Filing for bankruptcy is the absolute last resort for a business that cannot find other avenues to clear up its debts and keep itself running. It can be a difficult, highly charged and emotional decision – especially for sole proprietorships or partnerships. While we would prefer never to see businesses have to file for bankruptcy, it helps to be informed about a few the common misconceptions about this process.
1. Bankruptcy Means The End of Your Business
When a business goes bankrupt, the majority owners chalk it up as a failed effort and move on. However, it is possible to continue a business that has undergone bankruptcy – though it can be exceedingly difficult to retain credit with your suppliers and other key business partners. Before deciding to continue operating a business after filing bankruptcy it is important to evaluate if the business is worthwhile. The decision as to whether or not to continue is highly personal. The purpose of filing bankruptcy is to eliminate debt and get your finances back on track despite taking a significant short-term loss; if the business continues but is not able to turn around and make money, filing bankruptcy may be to no avail.
2. Business Bankruptcies Can Be Separated From Personal Finances
Strictly speaking, as the Canada Business Network points out, assets of a sole proprietorship or partnership are not considered separate from personal assets, meaning that when a sole proprietorship or partnership goes bankrupt it is essentially a personal bankruptcy. Sole proprietors or partners must take the effect on their personal finances into account before making the decision to declare bankruptcy.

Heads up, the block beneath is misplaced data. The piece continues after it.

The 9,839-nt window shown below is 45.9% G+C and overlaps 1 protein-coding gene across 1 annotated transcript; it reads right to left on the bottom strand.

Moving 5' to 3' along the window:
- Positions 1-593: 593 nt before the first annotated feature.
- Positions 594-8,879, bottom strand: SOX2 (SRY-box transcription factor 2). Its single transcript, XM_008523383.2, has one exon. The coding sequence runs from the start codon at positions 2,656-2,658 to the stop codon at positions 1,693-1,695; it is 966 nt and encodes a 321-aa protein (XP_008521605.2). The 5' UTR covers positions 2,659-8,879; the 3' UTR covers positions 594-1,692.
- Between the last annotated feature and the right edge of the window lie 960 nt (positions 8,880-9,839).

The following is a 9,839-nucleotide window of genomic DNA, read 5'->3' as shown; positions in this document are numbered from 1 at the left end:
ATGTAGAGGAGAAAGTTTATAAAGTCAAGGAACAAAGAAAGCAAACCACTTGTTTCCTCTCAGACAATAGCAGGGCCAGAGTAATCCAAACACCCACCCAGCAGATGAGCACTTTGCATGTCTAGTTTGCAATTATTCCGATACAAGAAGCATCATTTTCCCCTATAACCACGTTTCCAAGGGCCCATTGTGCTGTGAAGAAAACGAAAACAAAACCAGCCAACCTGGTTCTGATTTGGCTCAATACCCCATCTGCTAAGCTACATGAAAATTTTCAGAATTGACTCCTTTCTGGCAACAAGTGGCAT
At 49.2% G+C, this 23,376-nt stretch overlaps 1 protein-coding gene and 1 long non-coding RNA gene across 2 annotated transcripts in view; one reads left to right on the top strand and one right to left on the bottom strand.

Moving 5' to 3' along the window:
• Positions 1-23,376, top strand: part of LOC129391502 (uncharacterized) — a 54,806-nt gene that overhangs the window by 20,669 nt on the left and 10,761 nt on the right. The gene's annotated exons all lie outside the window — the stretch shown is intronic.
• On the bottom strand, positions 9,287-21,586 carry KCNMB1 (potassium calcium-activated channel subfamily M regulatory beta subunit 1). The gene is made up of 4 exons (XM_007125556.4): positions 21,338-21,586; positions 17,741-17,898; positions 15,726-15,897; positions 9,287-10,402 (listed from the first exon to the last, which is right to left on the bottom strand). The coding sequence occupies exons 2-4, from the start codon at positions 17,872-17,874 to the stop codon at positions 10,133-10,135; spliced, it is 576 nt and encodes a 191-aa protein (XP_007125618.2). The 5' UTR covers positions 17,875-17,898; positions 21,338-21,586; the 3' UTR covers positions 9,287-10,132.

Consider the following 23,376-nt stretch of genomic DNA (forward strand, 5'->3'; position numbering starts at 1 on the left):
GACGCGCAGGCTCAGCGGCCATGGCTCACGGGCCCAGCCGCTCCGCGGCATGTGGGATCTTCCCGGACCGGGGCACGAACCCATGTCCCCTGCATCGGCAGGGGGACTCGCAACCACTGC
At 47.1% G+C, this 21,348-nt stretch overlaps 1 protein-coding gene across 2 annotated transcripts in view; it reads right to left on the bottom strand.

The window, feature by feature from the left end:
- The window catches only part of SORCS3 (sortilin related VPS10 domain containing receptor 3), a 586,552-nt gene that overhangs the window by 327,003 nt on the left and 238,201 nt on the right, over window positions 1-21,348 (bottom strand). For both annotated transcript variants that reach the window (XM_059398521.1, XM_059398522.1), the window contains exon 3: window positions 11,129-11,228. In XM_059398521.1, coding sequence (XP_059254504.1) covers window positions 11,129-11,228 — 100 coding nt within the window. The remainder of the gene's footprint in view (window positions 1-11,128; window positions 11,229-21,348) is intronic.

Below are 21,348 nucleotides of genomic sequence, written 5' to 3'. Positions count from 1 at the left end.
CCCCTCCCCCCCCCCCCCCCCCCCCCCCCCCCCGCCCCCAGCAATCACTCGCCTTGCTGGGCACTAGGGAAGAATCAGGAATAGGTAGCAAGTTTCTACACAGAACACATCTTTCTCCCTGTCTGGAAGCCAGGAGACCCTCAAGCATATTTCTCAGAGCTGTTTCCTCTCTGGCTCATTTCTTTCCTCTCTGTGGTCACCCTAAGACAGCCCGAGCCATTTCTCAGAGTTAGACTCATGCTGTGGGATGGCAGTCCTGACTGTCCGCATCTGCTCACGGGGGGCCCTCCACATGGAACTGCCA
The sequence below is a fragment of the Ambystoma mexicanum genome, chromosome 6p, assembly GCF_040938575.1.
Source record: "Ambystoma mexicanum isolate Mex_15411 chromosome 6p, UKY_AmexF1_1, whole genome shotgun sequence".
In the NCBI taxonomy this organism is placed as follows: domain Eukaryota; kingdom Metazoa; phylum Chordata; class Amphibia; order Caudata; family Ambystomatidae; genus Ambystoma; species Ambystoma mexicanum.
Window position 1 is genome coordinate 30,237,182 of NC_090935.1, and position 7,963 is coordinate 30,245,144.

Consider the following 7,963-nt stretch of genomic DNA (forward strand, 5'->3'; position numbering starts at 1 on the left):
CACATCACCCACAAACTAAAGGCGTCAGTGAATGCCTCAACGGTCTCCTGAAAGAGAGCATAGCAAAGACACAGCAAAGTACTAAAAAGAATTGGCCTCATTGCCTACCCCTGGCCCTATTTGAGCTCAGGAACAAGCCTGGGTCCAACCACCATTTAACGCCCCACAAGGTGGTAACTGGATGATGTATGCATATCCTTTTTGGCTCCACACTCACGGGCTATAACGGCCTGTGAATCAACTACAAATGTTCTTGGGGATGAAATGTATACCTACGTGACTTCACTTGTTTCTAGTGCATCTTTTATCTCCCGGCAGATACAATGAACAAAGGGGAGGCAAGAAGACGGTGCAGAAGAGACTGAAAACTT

Running an incorporated business gives a small business owner liability protection; it is the business’ assets that are forfeit, not the individual’s. The exception to this is when the business owners(s) have pledged personal assets as security for the debt (such as mortgages on personal property, etc.).
3. Bankruptcy Creates a Clean Slate For Debts
While it is true that bankruptcy will eliminate some debts, there are certain debts that cannot be discharged through bankruptcy. Secured debts, such as mortgages and auto loans, for example, will not disappear with a bankruptcy. Likewise, debts stemming from student loans, spousal maintenance, child support, or certain personal injury claims typically cannot be discharged through bankruptcy. Directors and parties related to the bankrupt may still be held personally liable for certain tax debts, and directors can be held accountable for other liabilities.
4. Bankruptcy Is Your Only Option
There are many alternatives to entering bankruptcy, and almost all of them are preferable. These include:
- Debt Consolidation Loans
- Debt Management Program (Payment Consolidation/Debt Counselling)
- Orderly Payment of Debts (OPD)
- Consumer Proposal
- Sale of Assets
- Renegotiation with Creditors
- Making Budgetary Revisions
- Division 1 Proposal
- Debt Settlement Negotiation